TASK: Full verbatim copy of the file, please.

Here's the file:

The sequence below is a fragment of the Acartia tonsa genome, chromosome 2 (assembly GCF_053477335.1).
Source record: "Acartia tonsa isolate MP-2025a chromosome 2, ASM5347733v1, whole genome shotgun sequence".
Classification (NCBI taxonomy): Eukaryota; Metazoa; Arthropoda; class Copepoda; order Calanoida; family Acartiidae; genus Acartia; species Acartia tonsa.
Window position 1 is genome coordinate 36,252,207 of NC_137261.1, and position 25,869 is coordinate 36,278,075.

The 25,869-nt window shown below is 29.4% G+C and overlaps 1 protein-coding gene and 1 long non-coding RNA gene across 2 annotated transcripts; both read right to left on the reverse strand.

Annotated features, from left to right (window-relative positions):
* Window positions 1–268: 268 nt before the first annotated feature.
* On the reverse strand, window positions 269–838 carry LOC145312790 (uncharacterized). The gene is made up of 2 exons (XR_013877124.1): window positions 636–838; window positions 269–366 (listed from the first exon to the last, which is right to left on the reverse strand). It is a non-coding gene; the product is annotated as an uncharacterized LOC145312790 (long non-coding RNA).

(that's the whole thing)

The sequence below is a fragment of the Acartia tonsa genome, chromosome 2 (assembly GCF_053477335.1).
Source record: "Acartia tonsa isolate MP-2025a chromosome 2, ASM5347733v1, whole genome shotgun sequence".
Classification (NCBI taxonomy): Eukaryota; Metazoa; Arthropoda; class Copepoda; order Calanoida; family Acartiidae; genus Acartia; species Acartia tonsa.
Window position 1 is genome coordinate 36,252,207 of NC_137261.1, and position 25,869 is coordinate 36,278,075.

The 25,869-nt window shown below is 29.4% G+C and overlaps 1 protein-coding gene and 1 long non-coding RNA gene across 2 annotated transcripts; both read right to left on the reverse strand.

Annotated features, from left to right (window-relative positions):
* Window positions 1–268: 268 nt before the first annotated feature.
* On the reverse strand, window positions 269–838 carry LOC145312790 (uncharacterized). The gene is made up of 2 exons (XR_013877124.1): window positions 636–838; window positions 269–366 (listed from the first exon to the last, which is right to left on the reverse strand). It is a non-coding gene; the product is annotated as an uncharacterized LOC145312790 (long non-coding RNA).